i've heared some inspiring and encouraging things :) , for a second there i though a was facing a wall...I think there might be some straws laying around somewhere, and that tissue might work as well...
    that styrofoam - aceton technique will probably work well to, but i don't like the idea of having these fumes in my workspace/bedroom...however the idea of a disposable mold is interesting

    i'll give it a shot... i'm trying to make some kind of review of this build so we'll see how it turns out.
  5. Fishcarver

    Fishcarver Active Member

    Can you use something like this?

    You will have to "noodle" a bit with the shape. (It is a ventilator from a small torpedo boat)

    Attached Files:

  6. Darwin

    Darwin Member

    Gil, you sound as if you have built a gumbander or two in your spotted path. Seriously, though, many of the construction/design problems I have seen raised lately though these forums have been extensively covered in the model airplane magazines of the sixties, seventies, and eighties (at which point radio control shake-and-bakes pretty well took over the hobby and thus the magazines as well). Search ebay, thrift shops, etc. for model mags such as Flying Models (before the title was changed to RC Flying Models), Model Airplane News. Inside the pages you will find extensive articles on such things as vacuformers, casting small parts with resin, molding small parts using the tissue-paper-mache approach Gil described, etc. The medium of those magazines may have been balsa and tissue paper, but the techniques used are directly applicable to cardstock.
  7. Darwin

    Darwin Member

    And, talking about elbow macaroni....why not? Seems to me I used uncooked elbow mac on many occasions to represent exhaust stubs on my stick and tissue projects.
  8. NOBI

    NOBI Active Member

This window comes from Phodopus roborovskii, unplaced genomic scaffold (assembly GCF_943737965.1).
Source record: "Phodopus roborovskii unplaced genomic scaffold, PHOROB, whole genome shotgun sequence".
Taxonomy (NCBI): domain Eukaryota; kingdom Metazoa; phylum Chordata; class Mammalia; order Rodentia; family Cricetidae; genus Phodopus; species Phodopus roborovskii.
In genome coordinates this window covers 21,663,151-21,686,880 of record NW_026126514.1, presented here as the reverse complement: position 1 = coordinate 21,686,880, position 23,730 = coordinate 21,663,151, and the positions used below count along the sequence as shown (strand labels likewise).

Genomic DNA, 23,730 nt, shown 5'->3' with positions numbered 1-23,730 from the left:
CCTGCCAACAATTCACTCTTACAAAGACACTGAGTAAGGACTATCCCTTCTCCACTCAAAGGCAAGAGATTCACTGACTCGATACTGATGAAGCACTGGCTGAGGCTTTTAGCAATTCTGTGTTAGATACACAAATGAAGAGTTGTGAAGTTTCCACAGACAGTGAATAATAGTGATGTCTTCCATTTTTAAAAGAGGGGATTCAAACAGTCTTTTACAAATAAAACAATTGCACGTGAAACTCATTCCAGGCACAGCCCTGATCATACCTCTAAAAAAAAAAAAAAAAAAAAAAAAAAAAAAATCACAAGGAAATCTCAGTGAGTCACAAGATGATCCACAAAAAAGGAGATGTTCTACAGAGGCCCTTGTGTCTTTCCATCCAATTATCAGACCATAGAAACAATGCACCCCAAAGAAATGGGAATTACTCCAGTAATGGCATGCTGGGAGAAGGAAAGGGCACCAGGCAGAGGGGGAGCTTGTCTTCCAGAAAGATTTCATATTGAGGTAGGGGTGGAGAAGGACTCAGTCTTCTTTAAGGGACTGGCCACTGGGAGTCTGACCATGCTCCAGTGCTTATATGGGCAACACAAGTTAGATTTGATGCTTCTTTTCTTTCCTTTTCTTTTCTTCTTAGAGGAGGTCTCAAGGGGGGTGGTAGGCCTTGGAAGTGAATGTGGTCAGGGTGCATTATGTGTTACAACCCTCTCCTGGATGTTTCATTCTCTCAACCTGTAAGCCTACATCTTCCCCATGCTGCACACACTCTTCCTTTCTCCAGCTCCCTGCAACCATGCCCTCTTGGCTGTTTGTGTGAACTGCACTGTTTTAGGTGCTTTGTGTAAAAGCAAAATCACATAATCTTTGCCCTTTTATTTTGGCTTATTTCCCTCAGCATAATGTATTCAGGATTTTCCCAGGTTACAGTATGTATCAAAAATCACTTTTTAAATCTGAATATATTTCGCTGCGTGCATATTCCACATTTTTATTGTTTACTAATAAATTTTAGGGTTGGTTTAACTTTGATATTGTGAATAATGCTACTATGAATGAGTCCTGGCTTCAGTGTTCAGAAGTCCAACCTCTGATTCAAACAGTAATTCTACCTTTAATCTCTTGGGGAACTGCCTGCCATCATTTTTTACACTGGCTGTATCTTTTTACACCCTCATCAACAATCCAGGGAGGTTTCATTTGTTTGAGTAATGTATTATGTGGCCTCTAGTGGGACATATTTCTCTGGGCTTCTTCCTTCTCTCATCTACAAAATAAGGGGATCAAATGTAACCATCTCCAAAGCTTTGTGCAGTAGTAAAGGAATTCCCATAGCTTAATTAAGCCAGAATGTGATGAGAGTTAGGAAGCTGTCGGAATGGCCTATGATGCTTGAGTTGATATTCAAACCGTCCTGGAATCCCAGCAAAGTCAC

Hi there,

    i saw that A-109Ae and look forward to modified my A-109E too but time is very important :) so i did that exhaust in metaseq and unfold in pepakura...non scale and let's you modify that file yourself. i dont know it is wrong shape or not but i think it is no problem :p


    if you want .PDO or .MQO file to edit yourself please PM me

    Attached Files:

  9. Gil

    Gil Active Member


    Yes, many of the techniques are borrowed directly from stick and tissue style modeling. The tissue layup is actually a relatively recent development. It was actually done as a last resort experiment for the following model. It actually worked much better than I had anticipated. One of the best kind of outcomes. The tissue really compacts with the PVA glue to form a very light though tough layered entity. The following image shows the result...,

  10. lunarhighway

    lunarhighway Member

    thanx for the replies,

    and thanx nobi for that developement...and yes,time is indeed a precious thing right now, most of my modeling is done during the weekend, so it might be a while before i can try all these great hints .... right now i'm thinking of builing the unfold patern nobi made and than cover it with glue soaked tissue, and than sand it to shape... seems like a nice compromise...

Share This Page